A lot of it is really addressing our sensory environment and trying to take control of it where we can, because there's some things that are not within our control. You can't stop sirens from going down your street. But to a very great degree, we tend not to fuss with our sensory environments to the degree to which many of us can, to make it suit ourselves. If you're a person who really cannot put down your phone, if you feel like it's really grabbing your attention in a way that's like crowding out other things, turn your phone to grayscale. Because if it's black, white and gray, you'll find it much more difficult to use your phone. It's just harder to use, and it's a lot less appealing.

If you feel distracted by notification sounds, turn off your notification sounds or turn off your notifications if you find that very distracting. For focus and productivity, create the auditory environment that works for you. Let me ask you, if you need to really focus, really concentrate, do you prefer silence? A busy hum? Like in a coffee shop, music with words or music without words?

I like white noise. I put on my rain sounds.

So you like white noise, but this is a thing that's very useful because often people don't think through, "What really helps me do my best work, and then can I put myself in a circumstance where I have that?" It's like,"Oh, I have to deal with whatever's here," and sometimes again, it's not within our control. But often it is, and we can take steps to try to bring our environment into more alignment with what works for us. Some people are extremely sensitive to different kinds of touches. For some, it's smell, they can't bear to have any smells. and I also think this is why we really want to show more consideration for other people, because to a really astonishing degree, we just live in completely different sensory universes.

"I have to say now, being more aware of my senses, I notice more beauty, but I also notice more racket and stink, but I like that."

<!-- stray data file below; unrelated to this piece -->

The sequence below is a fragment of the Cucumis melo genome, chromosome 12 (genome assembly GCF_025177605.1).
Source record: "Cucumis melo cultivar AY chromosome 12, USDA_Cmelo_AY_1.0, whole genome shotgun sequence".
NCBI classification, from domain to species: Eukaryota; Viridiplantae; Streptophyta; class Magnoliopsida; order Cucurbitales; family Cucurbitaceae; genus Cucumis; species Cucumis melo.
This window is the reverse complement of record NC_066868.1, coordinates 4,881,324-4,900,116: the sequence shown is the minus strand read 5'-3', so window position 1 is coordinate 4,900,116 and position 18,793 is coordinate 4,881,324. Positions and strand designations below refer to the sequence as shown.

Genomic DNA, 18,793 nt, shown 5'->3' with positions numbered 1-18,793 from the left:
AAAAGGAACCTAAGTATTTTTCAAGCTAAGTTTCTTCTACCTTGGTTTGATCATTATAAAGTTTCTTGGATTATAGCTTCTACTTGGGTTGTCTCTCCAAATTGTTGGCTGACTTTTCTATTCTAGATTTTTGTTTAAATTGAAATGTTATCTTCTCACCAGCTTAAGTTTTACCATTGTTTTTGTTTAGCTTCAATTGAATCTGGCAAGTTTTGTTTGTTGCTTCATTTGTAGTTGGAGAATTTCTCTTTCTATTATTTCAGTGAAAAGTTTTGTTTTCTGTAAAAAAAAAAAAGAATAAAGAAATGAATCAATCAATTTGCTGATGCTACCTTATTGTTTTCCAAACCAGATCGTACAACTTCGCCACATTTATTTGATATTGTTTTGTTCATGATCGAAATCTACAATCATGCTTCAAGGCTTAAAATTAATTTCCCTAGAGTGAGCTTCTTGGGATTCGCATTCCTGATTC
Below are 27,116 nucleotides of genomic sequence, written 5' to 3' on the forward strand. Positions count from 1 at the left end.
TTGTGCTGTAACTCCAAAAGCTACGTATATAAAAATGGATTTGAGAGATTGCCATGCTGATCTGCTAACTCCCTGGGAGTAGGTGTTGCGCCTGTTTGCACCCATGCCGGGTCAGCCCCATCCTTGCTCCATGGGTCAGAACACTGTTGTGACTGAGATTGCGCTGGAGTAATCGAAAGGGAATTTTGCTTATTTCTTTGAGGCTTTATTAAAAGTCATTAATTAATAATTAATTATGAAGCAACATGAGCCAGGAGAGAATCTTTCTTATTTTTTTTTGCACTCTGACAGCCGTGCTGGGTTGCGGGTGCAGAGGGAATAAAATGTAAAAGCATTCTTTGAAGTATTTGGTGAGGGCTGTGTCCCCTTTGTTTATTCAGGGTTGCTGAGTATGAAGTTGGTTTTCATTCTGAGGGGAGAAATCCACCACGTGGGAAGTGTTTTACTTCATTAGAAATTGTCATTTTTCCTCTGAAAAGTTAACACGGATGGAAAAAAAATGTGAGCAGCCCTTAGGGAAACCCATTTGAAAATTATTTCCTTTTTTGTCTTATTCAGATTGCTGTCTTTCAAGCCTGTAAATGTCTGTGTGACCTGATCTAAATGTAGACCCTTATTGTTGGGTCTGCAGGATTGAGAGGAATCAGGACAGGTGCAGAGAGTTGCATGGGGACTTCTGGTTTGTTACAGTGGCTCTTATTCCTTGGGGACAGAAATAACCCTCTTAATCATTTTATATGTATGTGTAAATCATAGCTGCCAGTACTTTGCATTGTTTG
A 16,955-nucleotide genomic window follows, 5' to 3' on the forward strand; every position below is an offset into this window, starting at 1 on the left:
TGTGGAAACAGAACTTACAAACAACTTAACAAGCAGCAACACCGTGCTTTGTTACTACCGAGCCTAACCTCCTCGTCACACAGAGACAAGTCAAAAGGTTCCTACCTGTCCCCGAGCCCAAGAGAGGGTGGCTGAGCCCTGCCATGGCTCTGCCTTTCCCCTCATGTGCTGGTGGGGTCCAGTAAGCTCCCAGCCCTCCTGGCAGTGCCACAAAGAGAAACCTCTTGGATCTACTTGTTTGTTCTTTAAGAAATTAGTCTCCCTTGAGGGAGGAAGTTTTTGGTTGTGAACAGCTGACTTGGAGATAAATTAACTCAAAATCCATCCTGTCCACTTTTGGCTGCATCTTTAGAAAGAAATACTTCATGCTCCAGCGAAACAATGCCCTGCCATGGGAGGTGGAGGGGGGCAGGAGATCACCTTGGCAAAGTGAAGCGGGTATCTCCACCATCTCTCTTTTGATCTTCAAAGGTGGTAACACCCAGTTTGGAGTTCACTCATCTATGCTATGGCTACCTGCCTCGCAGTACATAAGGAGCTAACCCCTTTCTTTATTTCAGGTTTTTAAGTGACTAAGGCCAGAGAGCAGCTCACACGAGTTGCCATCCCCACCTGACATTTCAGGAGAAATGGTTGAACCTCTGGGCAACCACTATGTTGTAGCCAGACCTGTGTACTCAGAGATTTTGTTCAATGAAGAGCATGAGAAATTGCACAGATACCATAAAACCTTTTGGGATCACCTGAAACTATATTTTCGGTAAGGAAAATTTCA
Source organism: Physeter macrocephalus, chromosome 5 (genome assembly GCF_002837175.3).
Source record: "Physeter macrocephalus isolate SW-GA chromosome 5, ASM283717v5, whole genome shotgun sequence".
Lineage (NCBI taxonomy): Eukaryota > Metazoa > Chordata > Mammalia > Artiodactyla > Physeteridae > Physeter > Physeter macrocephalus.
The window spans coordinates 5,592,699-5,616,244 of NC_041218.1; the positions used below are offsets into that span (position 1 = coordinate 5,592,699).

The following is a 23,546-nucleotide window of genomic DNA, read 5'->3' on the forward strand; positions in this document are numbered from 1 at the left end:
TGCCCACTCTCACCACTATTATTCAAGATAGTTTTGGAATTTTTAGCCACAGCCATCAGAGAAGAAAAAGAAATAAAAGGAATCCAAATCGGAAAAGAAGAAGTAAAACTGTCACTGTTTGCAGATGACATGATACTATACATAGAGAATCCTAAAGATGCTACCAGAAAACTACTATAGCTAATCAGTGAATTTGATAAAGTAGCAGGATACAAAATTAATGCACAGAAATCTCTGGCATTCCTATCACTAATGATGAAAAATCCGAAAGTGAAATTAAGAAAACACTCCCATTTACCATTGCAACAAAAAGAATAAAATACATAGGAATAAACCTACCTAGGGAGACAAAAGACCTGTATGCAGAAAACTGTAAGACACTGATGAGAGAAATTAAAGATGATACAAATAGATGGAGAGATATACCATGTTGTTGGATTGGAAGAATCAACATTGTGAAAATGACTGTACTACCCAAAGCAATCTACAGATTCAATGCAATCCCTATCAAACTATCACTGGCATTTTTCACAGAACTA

I knew this intellectually, but realizing I really do not hear a siren because I hear sirens so often, my brain doesn't even bother to alert me. Or, we can't smell our home the way guests would smell it because it's so familiar to us, our brain doesn't alert us to the smell of air freshener or cats or dog food, or whatever it might be. Guests will smell something that we will not smell. So, if they're struggling with something in an environment where you're like, "It's no big deal, I don't understand what you're fussing about," it can be very different for them because we are all in our own sensory universe.

Talk to me about why you say in your book that we need a little bit of ugly.

Often, a little bit of ugly is what we need to make something truly beautiful. If you're creating a beautiful perfume, they often have notes that are very bad smelling in it, but overall, it gives the perfume or the fragrance a rich depth. With colors, there was this hilarious attempt by Australia to come up with the ugliest color, which what does that even mean? It's a very paradoxical ambition. They wanted to do it to make cigarette packaging as unattractive as possible, so they came up with a sort of greenish brownish, which allegedly is the ugliest color. Of course, if I go to the Met or you go to go anywhere and look around, you see it all over the place as part of beauty, because every color can be beautiful in the right context. 

In music, dissonance, at least to Western ears, sounds dissonant, but it's often used in a way that's extremely effective. Some of the most renowned songs in music will use dissonance in an artful way. With taste, a little bit of vinegar, a little bit of bitterness will add. You need a little bit of ugly sometimes if you're going to create beauty.

That's a good way to look at life, in our five senses.

I have to say now, being more aware of my senses, I notice more beauty, but I also notice more racket and stink, but I like that. I'm not sorry that I'm more aware of the negative because I do feel like it adds depth and richness to my life, to the universe.

By Mary Elizabeth Williams

Mary Elizabeth Williams is a senior writer for Salon and author of "A Series of Catastrophes & Miracles."

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Books Gretchen Rubin Happiness Life In Five Senses Salon Talks